Van Engen set to work God’s plan in Guam

Posted April 25, 2013 at 5:00 am


by Steve Peterson

An auction of family items belonging to Christian Reformed Church of Hawarden Pastor Tom Van Engen and his wife, Rose took place at the church’s parsonage April 20 as Van Engen prepares for a new chapter in his preaching life.

After five years leading Christian Reformed Church of Hawarden, Van Engen has accepted a call to be a pastor on the South Pacific island of Guam for the Christian Reformed Church there.

“They were advertising for a pastor two-and-one-half years ago. I applied. I never thought I would be a finalist. But it is God’s plan for me. We thoroughly enjoyed our week there,” said Van Engen.

“I am going to miss the church and the community here. We’re not leaving because we want to leave but God has a plan for me,” he said.

“We’re selling basically all of our possessions,” said Van Engen of the auction. “I plan on taking one hobby with me, that of being a Mr. Fix-it, with my small tools but I’m auctioning the big ones.”

He described the setting of the Micronesia country with a population of 159,358.

“The congregation is about 15 percent smaller than ours in Hawarden.

The Christian Reformed Church of Guam where Van Engen is going also has a preschool.

“They would like to do more evangelization and reaching out to the U.S. military stationed there,” said Van Engen, adding he has already met several area people who are relocating there.

Van Engen is a captain in the Civil Air Patrol, a division of the U.S. Air Force of Sioux Falls, S.D., in addition to his pastoral duties in Hawarden. He is also chaplain of the Hawarden American Legion Post No. 254 and its honor guard for military funerals. Van Engen is a regular helper at the Hawarden Community Food Bank.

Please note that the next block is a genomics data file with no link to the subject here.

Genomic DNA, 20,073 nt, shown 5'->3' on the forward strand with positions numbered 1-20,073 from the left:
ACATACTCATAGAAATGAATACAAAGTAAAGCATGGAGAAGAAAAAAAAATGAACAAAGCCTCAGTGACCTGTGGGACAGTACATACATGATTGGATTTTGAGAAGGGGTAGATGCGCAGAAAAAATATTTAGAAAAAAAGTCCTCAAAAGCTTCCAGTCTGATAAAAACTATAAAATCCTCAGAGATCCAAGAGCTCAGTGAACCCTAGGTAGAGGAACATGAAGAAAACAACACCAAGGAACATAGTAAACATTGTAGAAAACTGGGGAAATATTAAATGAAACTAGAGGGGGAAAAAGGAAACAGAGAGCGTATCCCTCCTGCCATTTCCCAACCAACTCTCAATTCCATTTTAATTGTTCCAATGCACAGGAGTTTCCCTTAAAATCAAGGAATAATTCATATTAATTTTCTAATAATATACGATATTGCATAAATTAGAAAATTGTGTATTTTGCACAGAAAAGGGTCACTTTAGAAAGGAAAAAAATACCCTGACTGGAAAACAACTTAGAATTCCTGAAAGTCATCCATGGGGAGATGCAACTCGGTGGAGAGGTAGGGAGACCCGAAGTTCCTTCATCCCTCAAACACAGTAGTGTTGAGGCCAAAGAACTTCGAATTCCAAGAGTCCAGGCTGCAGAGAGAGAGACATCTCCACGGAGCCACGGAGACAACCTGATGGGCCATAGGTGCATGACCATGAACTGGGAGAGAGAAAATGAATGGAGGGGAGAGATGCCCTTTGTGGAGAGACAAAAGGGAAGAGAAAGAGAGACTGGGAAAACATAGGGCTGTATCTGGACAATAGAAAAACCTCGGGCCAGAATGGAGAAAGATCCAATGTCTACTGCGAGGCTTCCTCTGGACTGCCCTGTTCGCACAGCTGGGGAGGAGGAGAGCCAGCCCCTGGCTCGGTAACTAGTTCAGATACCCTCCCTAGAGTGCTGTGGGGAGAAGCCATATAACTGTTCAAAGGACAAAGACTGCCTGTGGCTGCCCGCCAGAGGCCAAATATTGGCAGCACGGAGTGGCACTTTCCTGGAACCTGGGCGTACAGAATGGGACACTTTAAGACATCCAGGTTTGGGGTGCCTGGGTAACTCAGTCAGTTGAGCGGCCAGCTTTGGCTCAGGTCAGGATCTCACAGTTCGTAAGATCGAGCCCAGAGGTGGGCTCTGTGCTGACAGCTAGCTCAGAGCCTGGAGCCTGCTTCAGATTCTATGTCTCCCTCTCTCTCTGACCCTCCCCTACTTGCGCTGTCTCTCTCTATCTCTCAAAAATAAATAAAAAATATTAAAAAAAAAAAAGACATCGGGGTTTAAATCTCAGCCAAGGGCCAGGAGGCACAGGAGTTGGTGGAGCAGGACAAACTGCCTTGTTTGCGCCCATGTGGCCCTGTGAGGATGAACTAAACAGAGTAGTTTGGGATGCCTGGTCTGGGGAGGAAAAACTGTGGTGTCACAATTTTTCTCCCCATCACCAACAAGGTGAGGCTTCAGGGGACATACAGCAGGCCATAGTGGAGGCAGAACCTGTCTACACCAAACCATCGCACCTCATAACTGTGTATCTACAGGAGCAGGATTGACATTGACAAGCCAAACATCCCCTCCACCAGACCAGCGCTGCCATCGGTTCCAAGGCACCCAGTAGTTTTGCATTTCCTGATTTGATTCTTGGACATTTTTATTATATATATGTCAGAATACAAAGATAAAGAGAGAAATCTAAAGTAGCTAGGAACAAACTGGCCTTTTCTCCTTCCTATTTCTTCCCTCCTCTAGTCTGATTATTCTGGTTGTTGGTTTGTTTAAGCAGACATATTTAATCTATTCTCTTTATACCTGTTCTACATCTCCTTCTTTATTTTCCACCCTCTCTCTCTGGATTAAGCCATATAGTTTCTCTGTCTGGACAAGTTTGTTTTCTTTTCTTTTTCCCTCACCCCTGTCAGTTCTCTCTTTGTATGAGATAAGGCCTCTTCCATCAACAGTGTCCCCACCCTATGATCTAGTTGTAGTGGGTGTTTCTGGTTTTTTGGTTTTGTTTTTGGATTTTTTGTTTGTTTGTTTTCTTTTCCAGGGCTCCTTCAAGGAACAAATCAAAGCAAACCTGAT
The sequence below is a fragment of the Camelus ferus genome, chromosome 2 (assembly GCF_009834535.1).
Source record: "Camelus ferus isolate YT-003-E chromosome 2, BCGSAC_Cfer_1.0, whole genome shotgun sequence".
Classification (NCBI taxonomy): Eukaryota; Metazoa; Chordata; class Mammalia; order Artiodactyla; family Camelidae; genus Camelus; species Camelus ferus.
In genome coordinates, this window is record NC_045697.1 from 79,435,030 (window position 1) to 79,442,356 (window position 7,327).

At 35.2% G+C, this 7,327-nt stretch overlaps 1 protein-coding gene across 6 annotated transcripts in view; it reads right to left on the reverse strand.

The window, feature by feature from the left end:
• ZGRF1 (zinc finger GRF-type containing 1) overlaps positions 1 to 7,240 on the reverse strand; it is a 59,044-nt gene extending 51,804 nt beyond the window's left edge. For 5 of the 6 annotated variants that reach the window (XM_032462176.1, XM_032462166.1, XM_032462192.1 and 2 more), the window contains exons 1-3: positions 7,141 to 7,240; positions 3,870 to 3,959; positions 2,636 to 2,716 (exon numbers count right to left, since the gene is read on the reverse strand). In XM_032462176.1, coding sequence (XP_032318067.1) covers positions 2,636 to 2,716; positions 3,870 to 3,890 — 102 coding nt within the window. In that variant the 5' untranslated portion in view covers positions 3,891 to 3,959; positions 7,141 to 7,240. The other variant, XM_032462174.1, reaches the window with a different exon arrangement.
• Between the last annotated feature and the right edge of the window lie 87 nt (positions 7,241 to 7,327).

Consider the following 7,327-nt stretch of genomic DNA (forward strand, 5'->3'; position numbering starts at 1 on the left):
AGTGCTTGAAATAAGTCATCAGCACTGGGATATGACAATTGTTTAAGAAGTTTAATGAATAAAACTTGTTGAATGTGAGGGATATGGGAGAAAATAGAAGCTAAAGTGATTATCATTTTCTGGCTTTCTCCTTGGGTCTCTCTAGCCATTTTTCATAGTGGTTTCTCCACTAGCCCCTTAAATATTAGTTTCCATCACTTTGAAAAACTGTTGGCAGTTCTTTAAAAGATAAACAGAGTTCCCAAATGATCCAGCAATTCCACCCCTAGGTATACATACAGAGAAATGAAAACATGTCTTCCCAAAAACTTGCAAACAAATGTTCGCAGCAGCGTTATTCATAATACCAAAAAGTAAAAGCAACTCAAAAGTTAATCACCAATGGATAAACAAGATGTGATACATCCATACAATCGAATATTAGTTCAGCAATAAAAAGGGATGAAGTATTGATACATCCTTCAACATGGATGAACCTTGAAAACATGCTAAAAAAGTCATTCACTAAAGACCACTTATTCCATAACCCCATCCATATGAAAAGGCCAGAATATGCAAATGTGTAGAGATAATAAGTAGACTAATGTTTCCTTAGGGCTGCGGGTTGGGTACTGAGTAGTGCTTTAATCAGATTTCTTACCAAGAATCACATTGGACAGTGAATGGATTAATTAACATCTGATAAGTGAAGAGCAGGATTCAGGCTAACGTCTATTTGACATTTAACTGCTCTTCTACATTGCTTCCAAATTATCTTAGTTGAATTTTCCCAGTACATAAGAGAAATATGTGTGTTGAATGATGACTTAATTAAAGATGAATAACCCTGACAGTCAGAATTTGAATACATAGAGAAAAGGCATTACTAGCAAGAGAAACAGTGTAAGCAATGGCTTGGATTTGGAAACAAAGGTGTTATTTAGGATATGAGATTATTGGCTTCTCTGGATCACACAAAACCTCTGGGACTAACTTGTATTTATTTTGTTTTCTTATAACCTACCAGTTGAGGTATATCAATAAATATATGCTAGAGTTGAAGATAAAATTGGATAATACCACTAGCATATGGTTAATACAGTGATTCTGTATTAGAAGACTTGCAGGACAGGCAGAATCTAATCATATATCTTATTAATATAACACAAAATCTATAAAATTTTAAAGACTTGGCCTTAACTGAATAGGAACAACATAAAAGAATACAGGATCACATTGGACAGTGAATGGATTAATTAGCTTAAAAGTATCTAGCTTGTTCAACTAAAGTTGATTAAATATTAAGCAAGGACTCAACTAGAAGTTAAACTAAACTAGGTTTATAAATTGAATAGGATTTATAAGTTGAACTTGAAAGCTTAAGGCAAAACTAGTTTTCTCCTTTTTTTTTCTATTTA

He came to Hawarden from Spicer, Minn. He served in the Minnesota state legislature from 1992-1996 as an Independent Republican while he was pastor at Spicer, a town about the size of Hawarden, before coming here five years ago.

Thanks to modern technology, Van Engen’s first interview was via Skype. The two finalists were brought to Guam and both spent a week there.

Guam is an organized territory of the U.S. Its Chimaeras population is almost 40 percent of the country, while Filipino is at 25.5 percent and whites are 10 percent, according to Wikipedia, an online source.

“The U.S. Navy and Air Force is their largest employer and tourism, which is its main industry, is second,” said Van Engen.

Roman Catholicism is the main religion of about 80 percent of the population. There are 19 villages or municipalities and several U.S. Navy and Air Force installations.

Instead of tornadoes or snowstorms as the biggest weather woes, the Van Engens may soon have to deal with typhoons. Shutters for windows are advertised in real estate based on the type of typhoon they can withstand, said Rose.

The area is known as being the deepest part of any ocean on Earth and having a great coral reef network which protects the beaches.

Van Engens leave for Guam on May 11. They will go to California first, then Hawaii and on to Guam.

They have three children, Matt, who works in Minneapolis, Minn.; Dave of Worth, Ill., and Jeremy of Tinley Park, Ill., and six grandchildren. Tom will get to baptize the newest grandchild before his duties begin in Guam.

As for his successor at Hawarden Christian Reformed Church, Van Engen said there are plenty of retired pastors in the area or possibly a seminary student who could fill-in.

The Hawarden Christian Reformed Church held a send-off potluck for the Van Engens April 14, Tom’s farewell sermon day.

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